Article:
Rauner’s failed record: The best case for a reform agenda in Illinois

By: Ted Dabrowski and John Klingner

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Gov. Bruce Rauner’s leadership failures have deflated the political pressure for spending and economic reforms in Illinois.

For three years, he couldn’t convince the legislature to pursue his reform agenda. He made things worse when he abandoned those reforms over time. Contradictions and outright falsehoods also damaged his credibility. As a result, the end of the two-year budget impasse left Illinoisans with no reforms and a 32 percent income tax hike. Now, in his latest budget address, Rauner has willingly embraced the tax hike he opposed just months ago. Gone is the reformer who would turn around Illinois.

But while Rauner deserves his share of the blame for Illinois’ disastrous results – record outmigration, a shrinking population and a near-junk credit rating – the reform policies he initially espoused can’t be blamed. They were never implemented. They were blocked at every turn.

Instead, Illinois continued – and continues – to be run by the same failed status-quo policies that have wrecked Illinois for nearly three decades. The same fake budget process. The same punishing workers’ comp laws. The same restrictive labor laws. Growing pension promises. More borrowing. And ever-increasing property and income tax burdens.

Yes, Rauner contributed to Illinois’ mess. But his inability to change anything, ironically, only strengthens the case for structural reforms. The longer Illinois’ status quo policies remain in place, the more this state will continue to decline.

Rauner’s three years

Every statistic that could have gone against Rauner during his term did. The state’s working-class job base shrank, even as every one of Illinois’ neighbors added tens of thousands of manufacturing jobs.

The state’s pension shortfall rose by $25 billion and hit an all-time high of $130 billion. Unpaid bills spiked to a record $16 billion, up from just $6.6 billion when he took office.

The state’s credit rating also suffered eight downgrades from the three major rating agencies. The threat of a junk rating is now a real possibility – the state is just one notch away. Both S&P and Fitch have warned Illinois cannot withstand another budget fight despite the tax hike passed last year.

And people continue to flee Illinois in record numbers. As a result, the state’s population has shrunk every year Rauner’s been in office – a distinction only shared with West Virginia.

The net result has been pain for everyone. Taxpayers face higher burdens. Illinois’ most vulnerable have seen social services cut. And state workers’ retirement security has worsened.

But none of the above is directly due to Rauner’s reform policies. Other than a major increase in funding for K-12 education – which effectively guaranteed Illinoisans a tax hike – Rauner’s proposals were constantly rejected by House Speaker Mike Madigan.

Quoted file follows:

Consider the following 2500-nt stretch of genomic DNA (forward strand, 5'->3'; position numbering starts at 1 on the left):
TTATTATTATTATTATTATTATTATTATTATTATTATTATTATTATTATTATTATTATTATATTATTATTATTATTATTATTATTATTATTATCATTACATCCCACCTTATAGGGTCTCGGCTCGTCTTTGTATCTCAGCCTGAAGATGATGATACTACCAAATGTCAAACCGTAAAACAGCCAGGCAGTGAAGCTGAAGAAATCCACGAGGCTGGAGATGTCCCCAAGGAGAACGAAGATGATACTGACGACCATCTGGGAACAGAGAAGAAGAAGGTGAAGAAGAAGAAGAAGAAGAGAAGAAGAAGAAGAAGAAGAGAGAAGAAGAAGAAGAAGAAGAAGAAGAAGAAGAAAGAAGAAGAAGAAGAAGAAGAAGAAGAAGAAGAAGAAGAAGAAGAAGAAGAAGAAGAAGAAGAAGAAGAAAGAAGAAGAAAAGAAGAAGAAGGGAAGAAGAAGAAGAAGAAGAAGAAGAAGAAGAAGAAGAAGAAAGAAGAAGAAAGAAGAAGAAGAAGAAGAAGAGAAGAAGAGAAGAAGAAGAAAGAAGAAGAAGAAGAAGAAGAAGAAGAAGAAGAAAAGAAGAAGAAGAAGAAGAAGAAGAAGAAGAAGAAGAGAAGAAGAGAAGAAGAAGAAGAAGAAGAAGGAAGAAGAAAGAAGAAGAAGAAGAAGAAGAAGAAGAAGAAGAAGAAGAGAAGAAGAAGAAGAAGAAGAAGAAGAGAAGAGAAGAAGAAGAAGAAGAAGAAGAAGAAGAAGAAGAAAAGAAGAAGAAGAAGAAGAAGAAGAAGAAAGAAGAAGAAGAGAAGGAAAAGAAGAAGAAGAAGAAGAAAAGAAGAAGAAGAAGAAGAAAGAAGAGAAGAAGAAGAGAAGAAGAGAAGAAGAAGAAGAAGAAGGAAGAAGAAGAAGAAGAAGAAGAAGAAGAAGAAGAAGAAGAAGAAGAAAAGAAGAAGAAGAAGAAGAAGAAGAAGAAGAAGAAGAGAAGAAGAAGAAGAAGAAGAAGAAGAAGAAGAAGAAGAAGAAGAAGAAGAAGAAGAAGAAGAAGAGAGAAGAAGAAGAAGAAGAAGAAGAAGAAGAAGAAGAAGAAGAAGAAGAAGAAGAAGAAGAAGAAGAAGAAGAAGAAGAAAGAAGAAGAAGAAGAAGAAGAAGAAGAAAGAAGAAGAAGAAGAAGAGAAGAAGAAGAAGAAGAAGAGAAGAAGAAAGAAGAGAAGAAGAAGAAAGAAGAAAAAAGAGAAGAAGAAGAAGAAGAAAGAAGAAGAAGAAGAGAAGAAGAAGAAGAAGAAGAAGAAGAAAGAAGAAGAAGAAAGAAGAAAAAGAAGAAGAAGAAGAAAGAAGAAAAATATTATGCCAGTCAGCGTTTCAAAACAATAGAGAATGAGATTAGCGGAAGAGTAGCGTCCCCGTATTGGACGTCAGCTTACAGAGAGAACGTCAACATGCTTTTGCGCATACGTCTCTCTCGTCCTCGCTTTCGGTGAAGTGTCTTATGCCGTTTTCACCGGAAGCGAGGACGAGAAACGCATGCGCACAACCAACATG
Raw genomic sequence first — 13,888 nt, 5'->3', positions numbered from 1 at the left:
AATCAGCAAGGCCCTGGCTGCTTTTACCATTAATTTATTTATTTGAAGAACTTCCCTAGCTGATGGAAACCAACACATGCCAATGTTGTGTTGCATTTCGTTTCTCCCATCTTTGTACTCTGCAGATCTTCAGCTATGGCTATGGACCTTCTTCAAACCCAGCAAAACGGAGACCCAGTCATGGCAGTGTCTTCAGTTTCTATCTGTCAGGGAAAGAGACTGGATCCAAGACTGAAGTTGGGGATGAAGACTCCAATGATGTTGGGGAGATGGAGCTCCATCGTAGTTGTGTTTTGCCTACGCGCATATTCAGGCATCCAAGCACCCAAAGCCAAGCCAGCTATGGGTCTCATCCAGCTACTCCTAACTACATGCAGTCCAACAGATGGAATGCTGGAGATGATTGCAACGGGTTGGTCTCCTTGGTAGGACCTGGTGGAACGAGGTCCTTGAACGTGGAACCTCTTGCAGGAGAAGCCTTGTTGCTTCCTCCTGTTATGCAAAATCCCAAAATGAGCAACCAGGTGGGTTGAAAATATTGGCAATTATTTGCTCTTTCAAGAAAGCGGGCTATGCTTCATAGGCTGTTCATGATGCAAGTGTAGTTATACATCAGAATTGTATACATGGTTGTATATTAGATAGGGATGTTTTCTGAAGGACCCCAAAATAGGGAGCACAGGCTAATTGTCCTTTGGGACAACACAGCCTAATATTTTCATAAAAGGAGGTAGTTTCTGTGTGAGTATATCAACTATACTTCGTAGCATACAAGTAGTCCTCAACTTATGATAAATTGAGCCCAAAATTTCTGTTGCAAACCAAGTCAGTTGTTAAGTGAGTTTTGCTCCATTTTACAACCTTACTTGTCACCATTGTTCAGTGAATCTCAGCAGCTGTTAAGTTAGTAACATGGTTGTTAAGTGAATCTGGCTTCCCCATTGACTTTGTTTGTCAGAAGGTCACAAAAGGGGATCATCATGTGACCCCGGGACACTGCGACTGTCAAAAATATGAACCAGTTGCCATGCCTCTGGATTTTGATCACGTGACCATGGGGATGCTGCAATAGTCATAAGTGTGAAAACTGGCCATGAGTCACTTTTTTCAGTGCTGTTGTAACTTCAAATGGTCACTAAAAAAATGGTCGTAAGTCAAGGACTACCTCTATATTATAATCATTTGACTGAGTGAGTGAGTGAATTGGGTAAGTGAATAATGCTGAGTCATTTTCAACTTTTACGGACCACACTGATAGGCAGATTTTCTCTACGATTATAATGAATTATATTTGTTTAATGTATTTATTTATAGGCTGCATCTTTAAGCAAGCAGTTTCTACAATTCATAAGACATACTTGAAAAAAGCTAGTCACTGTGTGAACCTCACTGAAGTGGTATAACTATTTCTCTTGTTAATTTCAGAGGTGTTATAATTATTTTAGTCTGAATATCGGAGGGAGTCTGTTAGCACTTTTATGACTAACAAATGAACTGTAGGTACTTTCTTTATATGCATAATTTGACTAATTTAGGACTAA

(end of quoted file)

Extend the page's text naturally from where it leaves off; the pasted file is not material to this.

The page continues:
Even the negative effects of the budget impasse didn’t come from anything Rauner got passed. The stalemate – and a government that spent recklessly while on autopilot – simply exposed all the dysfunction in Illinois, making things a whole lot worse a whole lot faster.

The reality is that Illinois has worsened due to the status-quo agenda set by Madigan and its former governors, from Jim Edgar to Pat Quinn. It’s their pension, spending and borrowing policies that are still locked in place.

That’s not to say Rauner is blameless. Far from it. As governor, Rauner never made the case for why his agenda was essential and continuously whittling down his own proposals.

Few people knew where he stood, including his own caucus. As a result, he lost the 2018 budget battle. His unwillingness to engage in policy and negotiations contributed to his loss.

Today, though he still talks sporadically about term limits, fair maps and perhaps a partial property tax freeze, Rauner has abandoned most of his previous campaign’s 44-point reform agenda. He even used every dollar of the new tax hike to craft his record-spending $38 billion budget proposal for 2019.

The result: Rauner has made it easy for lawmakers to divert the failures of the status quo – most of them decades old – onto him and, more importantly, his attempts at change.

That may doom Illinois to many years without any new efforts to pass comprehensive reforms.

Anyone honestly seeking a balanced picture of why reforms are so urgent – and an understanding of why the status quo has to change immediately – should examine the facts before and during Rauner’s term. Illinois’ destructive status quo will become quite apparent.

Manufacturing jobs

Critics blame Illinois’ manufacturing woes on Rauner and his constant complaints of Illinois’ economic dysfunction.

However, Illinois manufacturing lagged that of its Midwest peers long before Rauner took office. Since 2000, Illinois has lost more than 300,000 manufacturing jobs, or nearly a third of its manufacturing base, to other states and countries. Over 98 percent of those losses happened before Rauner’s term.

Job creators have long been forced to struggle with the state’s high property taxes, punitive workers’ comp costs and a growing debt burden.